Working hard or hardly working?
Judging from reactions to the Ethics Commission by San Francisco organizations, neighborhood representatives and ordinary citizens, the verdict is in.
The city’s Ethics body is hardly working.
It claims to be working so hard that it simply can’t find the time to enforce the city’s ban on contractors making contributions to those who approve their contracts.
That’s what they said in a San Francisco Chronicle article that played big on the front page on Monday, October 17.
But it was a lie and the Chronicle apparently couldn’t see through it.
“I’ve got two books of these, thicker than Yellow Pages,” he said of the contract disclosure forms. That’s part of the reason his office has never compared the contract forms with campaign filings.
“I don’t have enough staff to cross-reference all of those forms,” St. Croix said.
Boy, sounds like St. Croix gets more letters than Santa Claus at Christmas. But in St. Croix’s case, he doesn’t keep track of who’s been naughty and who’s been nice.
There’s just one problem with that explanation.
It was St. Croix’s decision to reject electronic filing of the contract notifications and continue with paper filing.
As former Ethics Commission filing officer Oliver Luby noted in an online comment, St. Croix’s “complaints about the volume of paper caused by the contract disclosures and the difficulty in cross-referencing them should be viewed with suspicion.”
“While on staff, I recommended not only that cross-referencing of the reports be undertaken but also that the contract report requirement be changed from a paper form to an electronic requirement.
“With zero impact on the agency’s budget, Ethics could replace the paper form with an emailed Excel form, as it has already done with another campaign form.
“Besides saving trees, such a change would allow Ethics and the public to easily set up a database of all the prohibited donors, permitting automation of cross-referencing with contributions.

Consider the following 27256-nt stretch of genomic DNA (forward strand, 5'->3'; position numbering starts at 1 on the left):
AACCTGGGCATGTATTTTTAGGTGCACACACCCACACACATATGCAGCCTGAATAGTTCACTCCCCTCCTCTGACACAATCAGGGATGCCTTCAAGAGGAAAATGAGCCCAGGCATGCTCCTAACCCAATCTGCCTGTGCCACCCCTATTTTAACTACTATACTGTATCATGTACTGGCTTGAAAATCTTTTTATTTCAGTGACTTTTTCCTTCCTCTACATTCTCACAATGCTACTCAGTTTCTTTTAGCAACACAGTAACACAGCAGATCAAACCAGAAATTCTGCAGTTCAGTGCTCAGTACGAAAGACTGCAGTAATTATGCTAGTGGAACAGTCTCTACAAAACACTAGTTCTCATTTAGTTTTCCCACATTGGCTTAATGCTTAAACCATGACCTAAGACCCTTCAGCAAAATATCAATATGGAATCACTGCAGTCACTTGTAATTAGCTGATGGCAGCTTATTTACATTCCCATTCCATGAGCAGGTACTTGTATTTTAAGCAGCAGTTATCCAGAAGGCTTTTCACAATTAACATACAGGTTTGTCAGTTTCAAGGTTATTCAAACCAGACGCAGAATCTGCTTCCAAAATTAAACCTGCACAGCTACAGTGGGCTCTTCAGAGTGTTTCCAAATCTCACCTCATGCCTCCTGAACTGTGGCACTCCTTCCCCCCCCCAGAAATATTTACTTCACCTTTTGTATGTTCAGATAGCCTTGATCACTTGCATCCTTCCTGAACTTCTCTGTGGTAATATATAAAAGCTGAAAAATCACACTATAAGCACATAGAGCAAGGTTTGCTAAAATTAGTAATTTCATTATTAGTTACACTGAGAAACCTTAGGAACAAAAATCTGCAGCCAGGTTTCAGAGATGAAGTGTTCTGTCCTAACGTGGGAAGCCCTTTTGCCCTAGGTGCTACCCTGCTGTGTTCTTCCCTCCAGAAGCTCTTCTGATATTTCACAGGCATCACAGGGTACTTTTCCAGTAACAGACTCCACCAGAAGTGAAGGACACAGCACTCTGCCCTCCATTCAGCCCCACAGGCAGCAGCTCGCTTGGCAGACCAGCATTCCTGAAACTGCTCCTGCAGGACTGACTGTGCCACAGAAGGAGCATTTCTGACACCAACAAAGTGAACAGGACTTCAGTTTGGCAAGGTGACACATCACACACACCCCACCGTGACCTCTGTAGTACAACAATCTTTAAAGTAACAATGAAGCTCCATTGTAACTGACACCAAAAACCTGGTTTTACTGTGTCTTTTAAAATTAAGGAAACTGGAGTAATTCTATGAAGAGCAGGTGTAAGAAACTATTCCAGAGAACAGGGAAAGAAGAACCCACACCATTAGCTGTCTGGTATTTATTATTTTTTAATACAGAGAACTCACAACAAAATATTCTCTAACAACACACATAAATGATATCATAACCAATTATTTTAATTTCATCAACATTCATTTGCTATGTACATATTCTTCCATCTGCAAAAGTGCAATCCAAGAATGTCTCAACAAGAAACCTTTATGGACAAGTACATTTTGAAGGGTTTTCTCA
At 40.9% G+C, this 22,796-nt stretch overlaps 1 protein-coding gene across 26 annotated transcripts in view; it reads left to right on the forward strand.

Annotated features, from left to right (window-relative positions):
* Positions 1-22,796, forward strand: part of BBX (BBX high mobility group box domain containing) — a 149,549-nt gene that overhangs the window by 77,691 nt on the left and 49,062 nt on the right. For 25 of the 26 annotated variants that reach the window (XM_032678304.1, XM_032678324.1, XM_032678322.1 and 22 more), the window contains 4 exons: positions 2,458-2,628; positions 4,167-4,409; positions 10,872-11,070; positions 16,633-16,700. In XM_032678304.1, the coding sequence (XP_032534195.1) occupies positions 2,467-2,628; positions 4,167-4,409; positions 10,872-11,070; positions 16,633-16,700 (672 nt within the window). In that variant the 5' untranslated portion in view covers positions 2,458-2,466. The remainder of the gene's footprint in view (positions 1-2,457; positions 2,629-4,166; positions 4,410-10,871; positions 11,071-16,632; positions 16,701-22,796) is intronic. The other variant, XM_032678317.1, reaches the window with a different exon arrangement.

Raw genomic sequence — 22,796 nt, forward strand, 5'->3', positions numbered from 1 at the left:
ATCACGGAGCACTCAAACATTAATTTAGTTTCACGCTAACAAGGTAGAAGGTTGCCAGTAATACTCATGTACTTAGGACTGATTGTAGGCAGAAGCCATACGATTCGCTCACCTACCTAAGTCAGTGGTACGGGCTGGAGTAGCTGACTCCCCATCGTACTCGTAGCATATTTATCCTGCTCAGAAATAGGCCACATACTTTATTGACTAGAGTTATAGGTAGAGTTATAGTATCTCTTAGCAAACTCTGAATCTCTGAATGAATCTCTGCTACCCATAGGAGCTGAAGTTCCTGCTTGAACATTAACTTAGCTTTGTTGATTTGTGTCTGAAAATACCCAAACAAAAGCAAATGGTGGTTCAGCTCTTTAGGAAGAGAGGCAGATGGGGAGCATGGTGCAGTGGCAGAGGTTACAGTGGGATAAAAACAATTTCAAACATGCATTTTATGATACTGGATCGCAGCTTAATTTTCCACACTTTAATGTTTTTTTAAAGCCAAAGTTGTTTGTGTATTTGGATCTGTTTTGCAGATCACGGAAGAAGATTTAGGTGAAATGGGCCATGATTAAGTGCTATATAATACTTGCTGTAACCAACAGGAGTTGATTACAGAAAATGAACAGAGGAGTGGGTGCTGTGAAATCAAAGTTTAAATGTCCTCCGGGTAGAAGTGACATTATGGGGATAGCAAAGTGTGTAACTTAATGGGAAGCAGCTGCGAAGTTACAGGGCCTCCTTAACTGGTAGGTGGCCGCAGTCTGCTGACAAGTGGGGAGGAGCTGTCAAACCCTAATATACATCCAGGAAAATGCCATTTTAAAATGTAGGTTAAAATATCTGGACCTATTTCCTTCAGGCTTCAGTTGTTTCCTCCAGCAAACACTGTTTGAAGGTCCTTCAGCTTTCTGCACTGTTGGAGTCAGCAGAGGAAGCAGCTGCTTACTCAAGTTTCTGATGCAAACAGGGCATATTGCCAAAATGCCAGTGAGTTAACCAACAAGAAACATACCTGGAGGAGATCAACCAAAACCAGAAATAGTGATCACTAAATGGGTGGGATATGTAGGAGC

“Despite such an obvious tech smart option for both facilitating enforcement of the law and providing a compliance tool to campaigns, St. Croix opted to stick with paper.”
Testing St. Croix’s Claims
In fact, CitiReport did exactly that last June in our reporting on the failure to monitor contributions from banned sources.
CitiReport was the first to report on city contracts for the Chinese Community Development Corporation that was in the lead of the “Run, Ed, Run” effort and strongly backed an Ed Lee candidacy. Lee had approved several million dollars in contracts for the agency, whose officials had a practice of contributing to city officials who vote on their contracts.
The issue of nonprofit contractor reporting was a thorn in St. Croix’s side, so CitiReport examined how difficult it was to determine whether violations were occurring.
A further CitiReport investigation into the top ten nonprofit contractors as well as selected nonprofits revealed that in almost every case, the nonprofit officers or directors are making contributions that are prohibited by city law.
CitiReport’s survey showed that for the top seven city nonprofit contractors, every one of them had officers or board members that made banned contributions.
CitiReport then selected other high profile nonprofit contractors and found banned contributions from groups ranging from the Chinese Chamber of Commerce to the San Francisco Convention and Visitors Bureau to the San Francisco Chamber of Commerce to California Pacific Medical Center – all with contracts above the trigger.
After CitiReport posted the results of our survey, we briefed Ethics Commission Deputy Director Mabel Ng on how easy it is to check the electronic records.
The Controller keeps an updated electronic public record of all city contractors. The Ethics Commission keeps an electronic record of all contributions. Guidestar.org maintains a public database of all nonprofits in the nation with the list of their officers and board of directors.